A west metro lake will be the second in the country and the first in the state to be a testing ground for a new solution in the fight against zebra mussels in Minnesota.
The U.S. Environmental Protection Agency has approved the use of potassium chloride, or liquid potash, on Christmas Lake near Lake Minnetonka to kill off zebra mussels found near the boat launch this summer. The state Department of Natural Resources now plans to use it in the frozen lake this month once the state Agriculture Department approves potash as a registered use.
“It gives us a higher level of hope that we will in fact eradicate zebra mussels from Christmas Lake,” said Joe Shneider, a resident and president of the lake’s homeowners’ association. “There’s no sure thing, but this is the best we collectively know how to do.”
The DNR put in the emergency exemption request for potash, which has been used successfully in two other states, Texas and Virginia. Last week, about two weeks later, the EPA gave its approval. Now, Minnesota could have the second lake in the country to use potash to kill off zebra mussels — and the first frozen one.
Keegan Lund, a DNR invasive species specialist, said it will be the first above-ice application of potash. Crews plan to drill a few holes in the ice and use hoses to treat the lake with the pesticide.
It’s part of the intensifying efforts in Minnesota to slow the spread of the fingernail-sized mussel, which can quickly proliferate by the millions and has infested hundreds of waterways statewide. While efforts have been largely focused on prevention and education, local and state leaders are now going on the offensive with potash and Zequanox, a biological pesticide that Christmas Lake was the first in the country to use last fall.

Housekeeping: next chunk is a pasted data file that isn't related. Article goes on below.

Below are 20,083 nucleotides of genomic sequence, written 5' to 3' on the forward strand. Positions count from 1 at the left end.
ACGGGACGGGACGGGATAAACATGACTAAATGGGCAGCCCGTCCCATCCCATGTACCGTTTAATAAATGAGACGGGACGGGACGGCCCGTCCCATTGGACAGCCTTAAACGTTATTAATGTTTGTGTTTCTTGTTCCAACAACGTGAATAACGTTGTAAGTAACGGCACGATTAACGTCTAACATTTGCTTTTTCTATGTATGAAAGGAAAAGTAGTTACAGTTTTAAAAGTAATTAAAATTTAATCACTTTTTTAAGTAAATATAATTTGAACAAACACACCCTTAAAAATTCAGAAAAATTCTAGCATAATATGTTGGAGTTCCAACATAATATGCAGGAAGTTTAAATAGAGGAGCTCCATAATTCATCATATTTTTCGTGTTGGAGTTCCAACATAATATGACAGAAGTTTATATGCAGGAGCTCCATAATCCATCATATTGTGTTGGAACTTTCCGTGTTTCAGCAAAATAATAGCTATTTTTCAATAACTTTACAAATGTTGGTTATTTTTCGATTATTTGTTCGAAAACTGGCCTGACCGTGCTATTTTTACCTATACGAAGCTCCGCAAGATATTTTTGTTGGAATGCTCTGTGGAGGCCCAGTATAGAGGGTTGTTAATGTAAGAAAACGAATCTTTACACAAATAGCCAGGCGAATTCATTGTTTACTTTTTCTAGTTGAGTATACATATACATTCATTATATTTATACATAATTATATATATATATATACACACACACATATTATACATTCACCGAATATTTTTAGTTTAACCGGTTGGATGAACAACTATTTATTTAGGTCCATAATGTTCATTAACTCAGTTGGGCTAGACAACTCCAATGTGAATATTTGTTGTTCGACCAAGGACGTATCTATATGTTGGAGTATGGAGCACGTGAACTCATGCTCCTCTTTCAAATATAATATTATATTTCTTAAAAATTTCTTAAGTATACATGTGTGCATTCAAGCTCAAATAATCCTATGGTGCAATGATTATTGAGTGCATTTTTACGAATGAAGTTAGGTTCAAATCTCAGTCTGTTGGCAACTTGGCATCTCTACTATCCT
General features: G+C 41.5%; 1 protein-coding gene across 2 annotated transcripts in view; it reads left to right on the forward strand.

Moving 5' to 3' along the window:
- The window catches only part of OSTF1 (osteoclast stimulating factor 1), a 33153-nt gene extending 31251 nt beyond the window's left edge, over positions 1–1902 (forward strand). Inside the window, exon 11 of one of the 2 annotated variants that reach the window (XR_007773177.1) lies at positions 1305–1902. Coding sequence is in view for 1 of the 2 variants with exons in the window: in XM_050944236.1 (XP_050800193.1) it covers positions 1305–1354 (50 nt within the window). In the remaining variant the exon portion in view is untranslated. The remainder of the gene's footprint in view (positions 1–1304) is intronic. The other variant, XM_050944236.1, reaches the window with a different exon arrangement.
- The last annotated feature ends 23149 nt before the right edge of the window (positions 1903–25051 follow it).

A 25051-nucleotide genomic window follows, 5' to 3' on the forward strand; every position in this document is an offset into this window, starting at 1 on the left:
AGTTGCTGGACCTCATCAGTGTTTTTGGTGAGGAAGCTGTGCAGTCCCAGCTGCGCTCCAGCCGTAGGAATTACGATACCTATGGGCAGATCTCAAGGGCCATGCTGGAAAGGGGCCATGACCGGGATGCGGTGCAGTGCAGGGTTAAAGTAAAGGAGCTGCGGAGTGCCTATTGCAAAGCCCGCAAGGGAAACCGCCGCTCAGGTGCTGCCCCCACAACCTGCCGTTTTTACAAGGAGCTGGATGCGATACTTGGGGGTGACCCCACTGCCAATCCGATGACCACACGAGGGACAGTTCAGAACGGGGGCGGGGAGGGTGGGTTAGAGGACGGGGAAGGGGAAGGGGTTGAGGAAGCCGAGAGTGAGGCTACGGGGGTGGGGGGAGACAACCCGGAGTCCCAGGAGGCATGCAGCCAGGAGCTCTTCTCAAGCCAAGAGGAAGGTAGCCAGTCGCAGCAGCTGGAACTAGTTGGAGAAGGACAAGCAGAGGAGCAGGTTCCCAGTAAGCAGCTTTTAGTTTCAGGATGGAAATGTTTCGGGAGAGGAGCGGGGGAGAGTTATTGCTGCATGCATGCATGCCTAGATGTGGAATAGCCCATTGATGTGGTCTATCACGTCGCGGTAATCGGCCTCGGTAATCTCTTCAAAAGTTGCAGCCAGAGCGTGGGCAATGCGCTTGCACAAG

While officials later said the treatment, which cost about $9,300, worked in the closed-off 50-by-60-foot area, they discovered more zebra mussels outside that area. Water temperature was too low to use Zequanox, so the DNR, along with the Minnehaha Creek Watershed District, applied for federal and state approval for potash, which has killed off zebra mussels in waterways in Texas and Virginia as well as Lake Winnipeg in Canada.
Last month, U.S. Rep. Erik Paulsen sent a letter to the EPA encouraging its quick approval of the use of potash.
Now, the EPA’s approval includes both Christmas Lake and Lake Independence near Maple Plain. But because a barrier blocking off zebra mussels in Lake Independence was removed, Lund said potash may not be able to be used until next spring.
If it works, like Zequanox, the pesticide isn’t likely to be a solution for every Minnesota lake and river. Officials say the treatments are too difficult and costly to kill off zebra mussels on larger lakes and ones that are fully infested.
“Every new infestation is different,” Lund said, “and the response is different.”